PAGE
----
Later, on the way home, the woman I was with said she was disappointed that BlackKoldMadina (the name Kim uses as a rapper) isn't a star now. Apparently, my friend wanted to see Kim and Scott living large with the rich and famous by the end of the movie, above the pain of their former lives and the terrible ordeal they somehow survived.
"But she is a star," I countered.
I mean, sometimes, being a star is having the courage to lift a camera at a time when most people would be too panic-stricken to move. Sometimes, being a star is walking through hell and still finding the strength to call yourself "Amazing." Sometimes, being a star is having a husband whose face absolutely radiates his pride when he looks in your direction. Sometimes, being a star is pushing your baby down the aisle in a theater while your hometown stands to its feet. We should all be so lucky.
*If you doubt my judgment on the matter of BlackKoldMadina's talent, I invite you to visit Born Hustler Records to find out for yourself. "Amazing" doesn't come across quite as strongly on that site, in my opinion, as it does in the film and on the cd. Still, there's no doubt about her talent and I'm very glad I bought the cd last night, unashamedly asking for an autograph while Sky, Scott and Kim's new baby girl, sitting in her stroller at my feet, played with the cuff of my brightly colored sleeve.
Thursday, September 18, 2008
Sunday, September 14, 2008
I met both of my children's fathers while they were still incarcerated. I have friends who did as much as twenty-five years straight. I have friends today who are still caught up in the system in one way or another. I went up to the craft fair in Angola last October and very much want to return, if possible, next month. And I'm incredibly clear about the fact that the criminal code is the line between personal freedom and the power structure, which is made up of those, we should remember, who get to decide what constitutes a crime and how it should be punished.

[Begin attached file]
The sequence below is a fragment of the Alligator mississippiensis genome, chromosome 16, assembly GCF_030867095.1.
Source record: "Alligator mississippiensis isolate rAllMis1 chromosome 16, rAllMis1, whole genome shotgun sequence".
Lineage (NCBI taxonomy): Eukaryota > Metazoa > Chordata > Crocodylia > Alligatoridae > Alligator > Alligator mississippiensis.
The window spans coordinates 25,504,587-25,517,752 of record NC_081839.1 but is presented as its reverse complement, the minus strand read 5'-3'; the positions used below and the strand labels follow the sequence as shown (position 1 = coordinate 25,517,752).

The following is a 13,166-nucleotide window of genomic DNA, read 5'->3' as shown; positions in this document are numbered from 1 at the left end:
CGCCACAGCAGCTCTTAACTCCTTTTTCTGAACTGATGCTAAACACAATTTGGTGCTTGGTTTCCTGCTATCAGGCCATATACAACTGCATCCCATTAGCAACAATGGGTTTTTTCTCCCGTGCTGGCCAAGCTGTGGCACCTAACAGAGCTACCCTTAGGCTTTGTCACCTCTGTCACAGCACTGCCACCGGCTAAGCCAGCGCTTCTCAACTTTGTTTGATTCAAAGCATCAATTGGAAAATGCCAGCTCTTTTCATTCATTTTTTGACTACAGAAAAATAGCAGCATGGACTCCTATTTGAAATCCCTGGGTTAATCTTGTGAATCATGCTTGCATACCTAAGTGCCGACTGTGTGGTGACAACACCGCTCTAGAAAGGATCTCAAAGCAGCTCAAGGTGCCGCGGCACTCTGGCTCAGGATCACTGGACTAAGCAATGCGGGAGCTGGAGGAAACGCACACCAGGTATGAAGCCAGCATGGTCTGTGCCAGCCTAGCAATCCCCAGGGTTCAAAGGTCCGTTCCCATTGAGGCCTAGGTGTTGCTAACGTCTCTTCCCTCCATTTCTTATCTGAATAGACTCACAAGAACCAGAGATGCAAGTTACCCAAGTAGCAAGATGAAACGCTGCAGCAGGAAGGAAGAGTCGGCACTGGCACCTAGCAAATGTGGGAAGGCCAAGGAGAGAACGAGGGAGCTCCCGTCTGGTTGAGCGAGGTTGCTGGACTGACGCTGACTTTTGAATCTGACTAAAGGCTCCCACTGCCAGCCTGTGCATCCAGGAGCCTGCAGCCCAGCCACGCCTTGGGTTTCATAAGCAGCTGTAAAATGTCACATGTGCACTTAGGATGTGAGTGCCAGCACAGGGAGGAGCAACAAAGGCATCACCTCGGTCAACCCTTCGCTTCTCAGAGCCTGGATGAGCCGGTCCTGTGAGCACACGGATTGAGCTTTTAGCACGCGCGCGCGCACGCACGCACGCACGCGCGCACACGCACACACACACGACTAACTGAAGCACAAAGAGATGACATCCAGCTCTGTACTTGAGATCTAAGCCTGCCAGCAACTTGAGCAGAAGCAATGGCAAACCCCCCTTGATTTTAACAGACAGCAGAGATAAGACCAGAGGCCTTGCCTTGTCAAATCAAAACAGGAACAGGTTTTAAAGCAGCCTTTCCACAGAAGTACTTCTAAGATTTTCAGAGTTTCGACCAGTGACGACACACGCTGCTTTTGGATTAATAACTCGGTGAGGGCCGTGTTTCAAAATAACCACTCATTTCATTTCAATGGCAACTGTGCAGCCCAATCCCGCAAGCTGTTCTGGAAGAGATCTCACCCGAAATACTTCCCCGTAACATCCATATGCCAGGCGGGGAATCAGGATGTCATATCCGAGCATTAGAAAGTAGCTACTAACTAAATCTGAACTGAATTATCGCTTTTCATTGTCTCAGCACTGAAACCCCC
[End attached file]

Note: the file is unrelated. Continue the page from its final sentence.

The photo above appears in Douglas A. Blackmon's book, Slavery by Another Name. The poster is an example of Ricardo Levins Morales' work and is available from Northland Poster Collective. It reads "More than ninety thousand inmates in US prisons labor in a booming "prison industrial complex" for a growing list of major corporations. As unprecedented numbers of Americans are swept into the penal system by crime, drug, and welfare policies, their labor is being sold at bargain rates. Laws prohibiting prison labor have fallen as prison sales have swelled to nearly a billion dollars per year. At the close of the century, the prison workforce is an increasingly important arena for organizing."
Friday, September 12, 2008
On this day in 1977, Stephen Biko, a thirty-year-old student activist leader against the apartheid system in South Africa was beaten to death by the police who were holding him in custody for his commitment to justice for all. 15,000 people attended his funeral and thousands more were turned away, but we remember him today particularly for his ideas related to the ways oppressed people internalize their oppression. His founding of the Black Consciousness movement, calling for the psychological and cultural liberation of his people so that they could then set themselves free politically, may, in fact, be the touchstone all revolutions must visit in order to be effective.
Monday, September 08, 2008
Sunday, September 07, 2008
Thursday, September 04, 2008
Wednesday, September 03, 2008
by Robert E. Hayden